What could go wrong if you buy a broken retro machine for cheap just to repair it and make it shine again with VIC-IIe colors and sing with glorius 3 channel SID chip? It’s not as easy task as I thought earlier and this repair went for much longer and costed me way more as compared to my previous Commodore 64c repair. Despite all the time, money and effort I put into it I don’t regret it at all. This repair allowed me to learn A LOT about electronics and electronic repair.
A few years ago I bought the original dual port Airspy HF+ and was amazed by it’s reception quality. I’m using this sdr receiver up to this day for both HF and FM DX-ing and couldn’t find any other affordable yet so good receiver. Back in 2021 I bought Airspy HF+ Discovery as a replacement in case my dual port receiver is struck by ESD during lightning storm or something else.
Most noticeable differences are lack of metal casing which if present, could be useful in noise and interference reduction, and it has only a single SMA port which is fine for simple setup with single wideband scanner antena, but it’s definitely problematic for someone using separate HF and VHF antennas for better gain and performance. Similarly to dual port model, this device also uses micro-USB port which can potentially cause some troubles. If you stumble upon a connection problem when your computer doesn’t detect a device, or does detect but for some reason SDR software can’t connect to it, please check your usb cable. In my experience even good looking cables with no visible damage to the plug can be faulty, that’s why I’m using my trusted high quality cable filled with ferrite chokes/beads.
Recently I have upgraded my home server to Dell Wyse 5070 Extended. This is a very interesting low power computer in a small form factor. My unit came with Pentium J5005 CPU, 8 GB DDR4 RAM (2 × 4 GB), an Radeon E9173 PCIe graphics card and a M.2 SATA SSD drive. The case is really nice, but the Windows sticker is not. There are many ports around, but I’m not going to use most of them anyway.
My previous setup based on Celeron J1900, 16 GB RAM and Intel 730 SSD has been working fine for 7 years with many services, including FMDX.pl website. I decided to build a new Linux home server, which could also be sufficient for such a long time, while still keeping the power consumption at a low level.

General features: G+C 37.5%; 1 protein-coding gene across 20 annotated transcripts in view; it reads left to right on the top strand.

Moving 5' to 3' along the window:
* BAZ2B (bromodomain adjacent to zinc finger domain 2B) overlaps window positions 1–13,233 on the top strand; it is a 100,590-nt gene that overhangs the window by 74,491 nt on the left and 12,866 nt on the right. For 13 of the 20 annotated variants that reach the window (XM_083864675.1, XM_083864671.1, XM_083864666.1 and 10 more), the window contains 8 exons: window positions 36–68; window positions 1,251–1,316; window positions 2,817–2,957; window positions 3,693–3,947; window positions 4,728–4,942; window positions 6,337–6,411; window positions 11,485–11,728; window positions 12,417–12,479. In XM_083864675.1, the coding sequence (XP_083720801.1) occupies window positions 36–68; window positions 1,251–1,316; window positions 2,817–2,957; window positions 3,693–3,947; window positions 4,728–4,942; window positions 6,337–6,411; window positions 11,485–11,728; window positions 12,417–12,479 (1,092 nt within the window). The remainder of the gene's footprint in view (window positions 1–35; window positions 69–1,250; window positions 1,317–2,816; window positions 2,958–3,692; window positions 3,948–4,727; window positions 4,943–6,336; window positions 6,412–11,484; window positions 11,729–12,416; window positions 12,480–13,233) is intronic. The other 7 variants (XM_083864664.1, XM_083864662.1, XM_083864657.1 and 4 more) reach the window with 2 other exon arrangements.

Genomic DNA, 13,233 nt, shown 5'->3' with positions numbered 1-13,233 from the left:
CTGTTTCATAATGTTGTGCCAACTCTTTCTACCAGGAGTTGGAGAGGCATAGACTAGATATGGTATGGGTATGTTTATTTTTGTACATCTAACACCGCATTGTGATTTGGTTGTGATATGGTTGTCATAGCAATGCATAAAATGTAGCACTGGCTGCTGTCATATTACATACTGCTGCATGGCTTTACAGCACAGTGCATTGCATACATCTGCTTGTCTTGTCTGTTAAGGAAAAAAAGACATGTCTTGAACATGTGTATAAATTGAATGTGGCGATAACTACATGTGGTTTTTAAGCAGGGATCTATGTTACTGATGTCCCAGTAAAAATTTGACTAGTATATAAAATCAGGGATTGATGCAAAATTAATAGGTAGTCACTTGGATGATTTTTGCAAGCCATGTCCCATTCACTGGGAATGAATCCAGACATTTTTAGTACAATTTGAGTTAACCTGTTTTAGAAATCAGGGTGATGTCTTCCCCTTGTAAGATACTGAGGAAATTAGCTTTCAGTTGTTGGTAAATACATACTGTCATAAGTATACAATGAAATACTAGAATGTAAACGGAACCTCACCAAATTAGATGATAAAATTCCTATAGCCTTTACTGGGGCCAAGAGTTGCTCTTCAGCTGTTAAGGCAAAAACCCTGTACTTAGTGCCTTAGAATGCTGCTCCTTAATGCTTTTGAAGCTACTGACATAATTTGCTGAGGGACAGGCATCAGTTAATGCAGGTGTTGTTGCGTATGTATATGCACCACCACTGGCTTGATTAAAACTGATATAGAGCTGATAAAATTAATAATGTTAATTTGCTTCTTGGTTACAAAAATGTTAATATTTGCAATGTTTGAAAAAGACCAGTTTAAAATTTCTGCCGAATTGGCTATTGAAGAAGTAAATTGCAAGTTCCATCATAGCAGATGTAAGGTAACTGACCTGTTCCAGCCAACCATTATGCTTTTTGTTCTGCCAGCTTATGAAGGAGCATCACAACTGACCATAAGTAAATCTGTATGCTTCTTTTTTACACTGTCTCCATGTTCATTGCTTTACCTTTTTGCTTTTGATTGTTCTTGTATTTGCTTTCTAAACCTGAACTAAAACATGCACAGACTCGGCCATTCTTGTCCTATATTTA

During last Black Friday I bought Raspberry PI 4 on Aliexpress for just $36. After initial tests I’ve found out that a good cooling case is definitely a must have. The SoC quickly reaches 80°C under a full load and then throttles from 1.5 to 1.0 GHz per ARM core to maintain the temperature limit, so I ordered a very nice Chinese aluminum case. I love PoE devices – my new toy must also support Power over Ethernet – and it does!
I took a cheap LM2596 DC converter and installed it together with the board in the aluminium case.
I have been using my Dell Latitude E7440 laptop (i7-4600U / 16 GB RAM / 480 GB SSD) literally every single day for almost 6 years. I still say this is one of the best laptops ever built. I’ve been looking for a upgrade for quite a long time though. However, I could not wait any longer, because my current laptop would require some expensive investments, including new:
- High-capacity battery – that would be the third one (original $100).
- Keyboard – that would be also the third one (original $50).
- LTE Cat 6 miniPCIe module – to replace the Cat 4 modem ($100).
- Some case elements – e.g. bottom cover with rubber feet, but also palmrest w/ touchpad in the near future…
In fact, no wonder that I could not find anything suitable for a very long time, because my requirements for a new laptop were very detailed and specific.
I’ve been lately looking for a small 10/100M Ethernet switch with a USB and both PoE input and output port (Power over Ethernet). The MikroTik RouterBOARD hAP (RB951Ui-2nD) looked pretty good, so I ordered one. The 2.4 GHz Wi-Fi interface was unnecessary, but the price was acceptable anyway, as I found a used device in excellent condition at just $25 including shipping.
As usually, the first thing I did after receiving the package was the teardown. The PoE ports are usually dedicated for some remote devices connected with long Ethernet cables and located outdoors. Therefore, a special protection should be included in the front of the controller (QCA9531 SoC in hAP). Unfortunately, this is not the case of RB951Ui-2nD. Although the engineers designed the PCB of this device with TVS diodes on both PoE input and output ports, the final product does not contain them. Protection for other ports was not planned at all.